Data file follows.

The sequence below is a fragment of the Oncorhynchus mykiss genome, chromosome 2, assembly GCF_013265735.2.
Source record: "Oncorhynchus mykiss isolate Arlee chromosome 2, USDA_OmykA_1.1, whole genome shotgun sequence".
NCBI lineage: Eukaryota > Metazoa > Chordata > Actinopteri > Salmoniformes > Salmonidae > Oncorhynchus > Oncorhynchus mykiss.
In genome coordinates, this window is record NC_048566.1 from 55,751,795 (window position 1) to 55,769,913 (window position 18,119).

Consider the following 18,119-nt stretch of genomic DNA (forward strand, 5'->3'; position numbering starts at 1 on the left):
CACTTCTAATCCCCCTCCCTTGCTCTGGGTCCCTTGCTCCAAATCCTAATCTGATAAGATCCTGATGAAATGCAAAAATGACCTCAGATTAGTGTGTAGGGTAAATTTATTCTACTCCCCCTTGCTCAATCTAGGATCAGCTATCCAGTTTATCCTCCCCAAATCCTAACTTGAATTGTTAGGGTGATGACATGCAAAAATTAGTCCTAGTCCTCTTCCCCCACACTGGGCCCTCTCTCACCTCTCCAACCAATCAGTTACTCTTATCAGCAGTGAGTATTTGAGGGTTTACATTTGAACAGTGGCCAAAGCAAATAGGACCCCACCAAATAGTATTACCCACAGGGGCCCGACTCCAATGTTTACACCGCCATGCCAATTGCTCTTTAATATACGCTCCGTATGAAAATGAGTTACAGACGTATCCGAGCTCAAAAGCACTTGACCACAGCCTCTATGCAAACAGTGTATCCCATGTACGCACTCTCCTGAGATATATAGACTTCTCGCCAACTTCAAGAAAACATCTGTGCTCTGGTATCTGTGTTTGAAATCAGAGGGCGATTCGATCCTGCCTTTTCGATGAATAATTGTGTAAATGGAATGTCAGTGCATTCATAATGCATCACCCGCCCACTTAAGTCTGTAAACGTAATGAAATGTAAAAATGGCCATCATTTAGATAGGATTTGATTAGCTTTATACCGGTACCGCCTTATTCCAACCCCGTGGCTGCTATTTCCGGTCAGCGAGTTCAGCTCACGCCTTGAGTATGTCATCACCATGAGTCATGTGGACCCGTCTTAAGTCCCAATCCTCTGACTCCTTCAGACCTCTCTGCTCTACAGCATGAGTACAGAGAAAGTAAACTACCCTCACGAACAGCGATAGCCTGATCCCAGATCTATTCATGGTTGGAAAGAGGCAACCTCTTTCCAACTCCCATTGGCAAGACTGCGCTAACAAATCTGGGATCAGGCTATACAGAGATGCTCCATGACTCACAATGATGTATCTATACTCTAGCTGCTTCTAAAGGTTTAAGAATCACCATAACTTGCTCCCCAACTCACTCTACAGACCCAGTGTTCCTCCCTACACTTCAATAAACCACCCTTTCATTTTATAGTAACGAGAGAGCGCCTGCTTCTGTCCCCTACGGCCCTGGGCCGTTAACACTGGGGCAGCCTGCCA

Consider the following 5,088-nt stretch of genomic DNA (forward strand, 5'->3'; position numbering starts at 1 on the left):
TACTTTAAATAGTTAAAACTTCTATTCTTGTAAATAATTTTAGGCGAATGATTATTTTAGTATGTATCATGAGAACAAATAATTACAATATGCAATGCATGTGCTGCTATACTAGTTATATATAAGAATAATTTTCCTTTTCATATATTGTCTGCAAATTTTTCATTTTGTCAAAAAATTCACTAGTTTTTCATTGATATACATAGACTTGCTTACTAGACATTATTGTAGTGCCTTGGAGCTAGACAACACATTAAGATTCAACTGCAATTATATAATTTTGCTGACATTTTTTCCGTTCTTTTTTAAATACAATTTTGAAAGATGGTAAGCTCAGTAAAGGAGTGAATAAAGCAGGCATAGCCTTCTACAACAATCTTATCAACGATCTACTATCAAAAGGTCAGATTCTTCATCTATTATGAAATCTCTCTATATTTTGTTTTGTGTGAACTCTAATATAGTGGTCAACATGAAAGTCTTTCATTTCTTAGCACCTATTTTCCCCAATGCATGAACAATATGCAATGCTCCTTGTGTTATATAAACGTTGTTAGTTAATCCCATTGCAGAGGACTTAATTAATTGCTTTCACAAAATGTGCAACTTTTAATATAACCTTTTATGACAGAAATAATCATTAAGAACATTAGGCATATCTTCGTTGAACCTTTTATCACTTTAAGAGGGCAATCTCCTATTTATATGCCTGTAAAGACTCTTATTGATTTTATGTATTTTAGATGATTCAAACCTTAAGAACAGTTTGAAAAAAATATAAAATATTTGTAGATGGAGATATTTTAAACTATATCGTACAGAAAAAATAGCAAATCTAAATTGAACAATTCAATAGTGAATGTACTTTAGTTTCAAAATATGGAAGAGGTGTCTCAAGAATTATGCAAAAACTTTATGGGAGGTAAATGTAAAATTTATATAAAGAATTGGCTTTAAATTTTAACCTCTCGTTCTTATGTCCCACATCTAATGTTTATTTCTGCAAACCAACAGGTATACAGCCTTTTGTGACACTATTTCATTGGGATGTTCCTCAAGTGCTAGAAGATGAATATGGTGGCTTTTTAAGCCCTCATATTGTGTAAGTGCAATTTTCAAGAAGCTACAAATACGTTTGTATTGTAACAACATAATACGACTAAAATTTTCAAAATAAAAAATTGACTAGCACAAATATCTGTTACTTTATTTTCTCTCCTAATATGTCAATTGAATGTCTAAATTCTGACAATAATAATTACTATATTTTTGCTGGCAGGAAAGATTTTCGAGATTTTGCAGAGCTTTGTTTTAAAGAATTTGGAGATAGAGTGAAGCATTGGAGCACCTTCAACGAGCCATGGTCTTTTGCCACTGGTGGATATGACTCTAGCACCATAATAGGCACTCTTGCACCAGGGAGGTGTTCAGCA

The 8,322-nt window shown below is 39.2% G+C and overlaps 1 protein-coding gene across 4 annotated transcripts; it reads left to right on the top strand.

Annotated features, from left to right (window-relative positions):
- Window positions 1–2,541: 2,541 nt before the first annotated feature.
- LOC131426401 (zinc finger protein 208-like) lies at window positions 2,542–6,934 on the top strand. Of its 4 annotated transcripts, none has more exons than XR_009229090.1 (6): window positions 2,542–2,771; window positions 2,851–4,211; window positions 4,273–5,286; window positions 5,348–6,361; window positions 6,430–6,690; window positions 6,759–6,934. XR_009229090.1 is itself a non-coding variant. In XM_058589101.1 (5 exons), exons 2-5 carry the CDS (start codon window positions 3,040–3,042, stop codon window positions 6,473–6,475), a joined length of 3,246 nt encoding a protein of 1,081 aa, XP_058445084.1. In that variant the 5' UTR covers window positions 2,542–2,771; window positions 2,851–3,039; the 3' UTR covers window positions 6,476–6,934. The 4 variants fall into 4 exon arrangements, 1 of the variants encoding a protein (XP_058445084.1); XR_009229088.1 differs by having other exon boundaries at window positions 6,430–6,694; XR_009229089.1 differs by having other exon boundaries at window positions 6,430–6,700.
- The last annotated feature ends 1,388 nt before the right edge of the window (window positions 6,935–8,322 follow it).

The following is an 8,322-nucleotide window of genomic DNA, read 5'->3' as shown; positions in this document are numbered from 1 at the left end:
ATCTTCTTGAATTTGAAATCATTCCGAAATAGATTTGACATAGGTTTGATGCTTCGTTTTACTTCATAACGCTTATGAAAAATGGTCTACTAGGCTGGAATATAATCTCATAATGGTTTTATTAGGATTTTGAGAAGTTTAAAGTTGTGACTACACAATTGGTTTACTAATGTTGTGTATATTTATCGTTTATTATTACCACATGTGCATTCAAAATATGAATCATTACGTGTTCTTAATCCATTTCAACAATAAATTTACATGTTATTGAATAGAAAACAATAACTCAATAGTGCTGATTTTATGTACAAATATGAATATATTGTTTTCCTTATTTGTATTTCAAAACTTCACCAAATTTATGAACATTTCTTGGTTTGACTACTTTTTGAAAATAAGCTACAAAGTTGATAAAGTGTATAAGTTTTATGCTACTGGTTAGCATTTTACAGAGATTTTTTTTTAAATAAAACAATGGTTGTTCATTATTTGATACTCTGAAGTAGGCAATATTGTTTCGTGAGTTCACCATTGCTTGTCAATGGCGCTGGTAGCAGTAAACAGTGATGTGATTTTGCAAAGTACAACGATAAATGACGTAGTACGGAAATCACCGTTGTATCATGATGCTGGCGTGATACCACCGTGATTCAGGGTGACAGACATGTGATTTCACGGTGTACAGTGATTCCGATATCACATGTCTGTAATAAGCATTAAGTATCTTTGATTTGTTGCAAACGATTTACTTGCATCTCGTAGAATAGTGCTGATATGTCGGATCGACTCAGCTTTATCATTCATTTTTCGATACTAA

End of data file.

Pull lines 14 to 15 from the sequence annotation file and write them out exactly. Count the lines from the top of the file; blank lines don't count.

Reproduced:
The following is an 8,322-nucleotide window of genomic DNA, read 5'->3' as shown; positions in this document are numbered from 1 at the left end:
ATCTTCTTGAATTTGAAATCATTCCGAAATAGATTTGACATAGGTTTGATGCTTCGTTTTACTTCATAACGCTTATGAAAAATGGTCTACTAGGCTGGAATATAATCTCATAATGGTTTTATTAGGATTTTGAGAAGTTTAAAGTTGTGACTACACAATTGGTTTACTAATGTTGTGTATATTTATCGTTTATTATTACCACATGTGCATTCAAAATATGAATCATTACGTGTTCTTAATCCATTTCAACAATAAATTTACATGTTATTGAATAGAAAACAATAACTCAATAGTGCTGATTTTATGTACAAATATGAATATATTGTTTTCCTTATTTGTATTTCAAAACTTCACCAAATTTATGAACATTTCTTGGTTTGACTACTTTTTGAAAATAAGCTACAAAGTTGATAAAGTGTATAAGTTTTATGCTACTGGTTAGCATTTTACAGAGATTTTTTTTTAAATAAAACAATGGTTGTTCATTATTTGATACTCTGAAGTAGGCAATATTGTTTCGTGAGTTCACCATTGCTTGTCAATGGCGCTGGTAGCAGTAAACAGTGATGTGATTTTGCAAAGTACAACGATAAATGACGTAGTACGGAAATCACCGTTGTATCATGATGCTGGCGTGATACCACCGTGATTCAGGGTGACAGACATGTGATTTCACGGTGTACAGTGATTCCGATATCACATGTCTGTAATAAGCATTAAGTATCTTTGATTTGTTGCAAACGATTTACTTGCATCTCGTAGAATAGTGCTGATATGTCGGATCGACTCAGCTTTATCATTCATTTTTCGATACTAA